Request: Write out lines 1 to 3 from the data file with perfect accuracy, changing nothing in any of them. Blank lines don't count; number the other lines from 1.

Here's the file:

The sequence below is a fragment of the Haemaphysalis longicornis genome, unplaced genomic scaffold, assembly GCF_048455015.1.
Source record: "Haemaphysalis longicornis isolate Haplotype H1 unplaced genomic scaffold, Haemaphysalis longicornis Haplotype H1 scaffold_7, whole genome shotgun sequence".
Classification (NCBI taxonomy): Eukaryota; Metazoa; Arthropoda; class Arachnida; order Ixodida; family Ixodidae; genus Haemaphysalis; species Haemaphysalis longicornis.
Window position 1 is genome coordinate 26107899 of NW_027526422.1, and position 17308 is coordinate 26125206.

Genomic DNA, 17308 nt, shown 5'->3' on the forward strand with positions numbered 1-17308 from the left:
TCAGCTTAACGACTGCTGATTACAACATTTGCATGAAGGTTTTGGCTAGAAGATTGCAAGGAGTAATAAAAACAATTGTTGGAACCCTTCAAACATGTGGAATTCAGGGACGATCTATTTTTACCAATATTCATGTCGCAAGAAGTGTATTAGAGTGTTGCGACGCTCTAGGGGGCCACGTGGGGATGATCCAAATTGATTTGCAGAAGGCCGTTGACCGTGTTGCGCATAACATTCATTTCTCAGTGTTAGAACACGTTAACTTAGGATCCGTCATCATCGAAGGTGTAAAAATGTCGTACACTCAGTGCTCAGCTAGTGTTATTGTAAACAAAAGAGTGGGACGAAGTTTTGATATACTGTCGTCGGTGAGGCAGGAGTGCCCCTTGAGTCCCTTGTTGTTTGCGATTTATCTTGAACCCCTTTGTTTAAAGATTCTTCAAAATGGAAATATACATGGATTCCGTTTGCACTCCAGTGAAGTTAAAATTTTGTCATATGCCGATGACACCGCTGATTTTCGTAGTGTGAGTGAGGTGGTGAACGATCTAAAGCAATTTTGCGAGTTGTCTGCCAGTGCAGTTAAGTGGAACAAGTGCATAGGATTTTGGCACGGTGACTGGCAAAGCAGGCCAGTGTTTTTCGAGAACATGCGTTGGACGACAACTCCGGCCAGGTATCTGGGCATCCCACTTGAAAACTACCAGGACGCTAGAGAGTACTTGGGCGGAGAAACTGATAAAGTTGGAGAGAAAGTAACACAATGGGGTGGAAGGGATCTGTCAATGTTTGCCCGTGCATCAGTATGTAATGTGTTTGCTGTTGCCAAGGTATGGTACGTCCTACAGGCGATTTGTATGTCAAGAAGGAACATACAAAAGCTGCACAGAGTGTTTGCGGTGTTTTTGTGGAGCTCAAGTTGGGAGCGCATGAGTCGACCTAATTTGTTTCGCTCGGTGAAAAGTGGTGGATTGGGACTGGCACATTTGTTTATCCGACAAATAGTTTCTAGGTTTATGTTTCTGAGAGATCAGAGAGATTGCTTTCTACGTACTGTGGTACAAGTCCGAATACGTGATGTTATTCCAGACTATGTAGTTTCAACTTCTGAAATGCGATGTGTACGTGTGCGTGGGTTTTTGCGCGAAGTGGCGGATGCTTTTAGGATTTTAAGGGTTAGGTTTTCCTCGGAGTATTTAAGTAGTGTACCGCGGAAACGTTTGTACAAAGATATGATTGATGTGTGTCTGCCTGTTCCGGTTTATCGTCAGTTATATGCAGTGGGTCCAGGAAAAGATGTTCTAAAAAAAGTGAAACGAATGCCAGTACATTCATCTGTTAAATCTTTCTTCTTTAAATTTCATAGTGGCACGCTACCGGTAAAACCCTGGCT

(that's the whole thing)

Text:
The sequence below is a fragment of the Haemaphysalis longicornis genome, unplaced genomic scaffold, assembly GCF_048455015.1.
Source record: "Haemaphysalis longicornis isolate Haplotype H1 unplaced genomic scaffold, Haemaphysalis longicornis Haplotype H1 scaffold_7, whole genome shotgun sequence".
Classification (NCBI taxonomy): Eukaryota; Metazoa; Arthropoda; class Arachnida; order Ixodida; family Ixodidae; genus Haemaphysalis; species Haemaphysalis longicornis.